It is painful for some to reach out to others, either due to innate personality make-up or to previous painful interpersonal experience. Here is the remedy, couched this time in the language of encouragement. God ordained your personality make-up and uses your life experiences—be they ever so painful—for His glory and your good. God will use this mix to bless others through you. Consider this: God has ordained that He will use your personality and experience, though you think yourself deficient in interpersonal gifts, to reach others for Himself—and consider that the folks you reach may not be reached by folk with better apparent gifts. Do not despair if you are introverted, reserved, or (or, alas, and) deeply hurt. God will use your apparent weakness and will exude His great power through it (see 2 Corinthians 12:9).
Fourth, some of us may expect, “No one will listen to me or will follow Him.” Under this thought are a couple of others, such as, “They will reject the message and likely me too,” and, “The ground is so much harder now.” No one likes rejection, to be sure, and sharing Christ with a view to favorable response may be more likely in our challenging time than formerly. Yet there are remedies for this in God’s good providence; let’s consider a few.
Befriend the un-churched and de-churched—and, moreover, let not your friendship with them be contingent on receiving Christ as Lord. Some people have no Christian people in their lives, and your life will be a blessing to them even apart from what they will or will not do regarding Jesus Christ. Your life may be the very means of opening their lives to the inestimable presence of Jesus within them. Also know this: Though these are challenging times for Christians, yet God will call a people to Himself in His Son—and this He will accomplish despite the apparent challenges to it. People, even now (and maybe especially now), are dying to know that a living Lord loves them and invites them to Himself. Befriend those who yet stand outside the camp, and in time they well may long to be inside where you are.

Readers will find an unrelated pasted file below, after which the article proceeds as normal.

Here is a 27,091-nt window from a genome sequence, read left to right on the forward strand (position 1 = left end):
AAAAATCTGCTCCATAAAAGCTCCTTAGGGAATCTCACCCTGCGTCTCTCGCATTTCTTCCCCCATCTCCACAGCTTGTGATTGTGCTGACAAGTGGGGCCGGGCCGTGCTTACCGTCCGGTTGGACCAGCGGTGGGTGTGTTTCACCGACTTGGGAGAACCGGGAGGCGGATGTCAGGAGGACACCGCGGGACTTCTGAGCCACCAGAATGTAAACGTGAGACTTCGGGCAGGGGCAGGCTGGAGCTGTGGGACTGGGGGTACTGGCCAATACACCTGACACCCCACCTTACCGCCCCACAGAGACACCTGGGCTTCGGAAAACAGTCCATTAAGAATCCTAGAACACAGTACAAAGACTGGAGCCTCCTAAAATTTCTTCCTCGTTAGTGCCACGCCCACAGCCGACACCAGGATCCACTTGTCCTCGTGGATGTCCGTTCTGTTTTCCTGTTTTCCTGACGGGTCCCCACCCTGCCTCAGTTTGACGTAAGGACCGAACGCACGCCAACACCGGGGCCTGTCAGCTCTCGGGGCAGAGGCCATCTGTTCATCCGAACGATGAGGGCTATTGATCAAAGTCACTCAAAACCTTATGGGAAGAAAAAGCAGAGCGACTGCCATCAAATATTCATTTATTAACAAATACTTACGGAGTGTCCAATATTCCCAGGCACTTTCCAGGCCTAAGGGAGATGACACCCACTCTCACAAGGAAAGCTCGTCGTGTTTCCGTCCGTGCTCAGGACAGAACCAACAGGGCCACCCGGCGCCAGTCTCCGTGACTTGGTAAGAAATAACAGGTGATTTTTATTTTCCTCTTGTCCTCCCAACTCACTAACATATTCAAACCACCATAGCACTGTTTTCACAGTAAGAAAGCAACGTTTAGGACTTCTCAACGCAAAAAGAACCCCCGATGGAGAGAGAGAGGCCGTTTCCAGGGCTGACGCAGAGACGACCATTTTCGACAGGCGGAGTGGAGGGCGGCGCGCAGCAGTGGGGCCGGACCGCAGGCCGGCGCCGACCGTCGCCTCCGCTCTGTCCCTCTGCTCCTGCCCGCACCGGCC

Fifth, though some Christian somewhere may recoil from this admission, he or she is forced to admit, “I don’t like my church (or some facet of it).” In my own now increasingly-long ministry, I have heard, near verbatim, “Why would I invite anybody here? I’m ashamed of us.” If this be your difficulty, here is the remedy: Examine yourself and us carefully. If some aspect of our life needs improvement, let’s improve it if we can. Yet be aware that God may have us exactly as He would have us, and, in view of this, I urge you—ever so gently—to be prepared to repent of the dislike you feel and to ask God to remove it. I believe He will honor such a request, and you and others around you will enjoy His blessing in consequence.
Sixth, in the same vein but not so strident, is this difficulty: “I don’t want our church to grow.” This difficulty, when translated, means “I want things to stay as they are.” It is a common truism in American Christian life that most churches needing growth want growth until it occurs. Then things change, and they don’t like the change. We need a remedy, and, happily, one avails. Ask God to help you trust Him for His providential future. Recall God’s precious promise to us through Jeremiah, “‘For I know the plans I have for you,’ declares the LORD, ‘plans to prosper you and not to harm you, plans to give you a hope and a future’” (Jeremiah 29:11). This is true for Christians both individually and in the aggregate. Also, ask God to make you able and willing to welcome folks who come. Doubtless we can in Christ be a blessing to them, and perhaps He in His goodness will make them a blessing to us. In view of this, let us let everything we do here have some outreach component, for we can trust the result of new folks joining us here to His infinitely wise superintendency.
These difficulties do not exhaust the list, but they suffice to show that no matter the difficulties incumbent on reaching out to folks with the life-giving message of Jesus Christ, He can handle them. Know then this day that you are invited—“Come and see”—to Christ and to His people, and may we—in His power, by His grace, and for His glory—invite some folks to the same. Amen.
 I have preached various forms of this sermon, under various titles, since at latest September 25, 2005. Thrice I preached this text at Sylvania Presbyterian Church [EPC], northern Lonoke County, Arkansas, and now I preach it for a third time at Cornerstone EPC.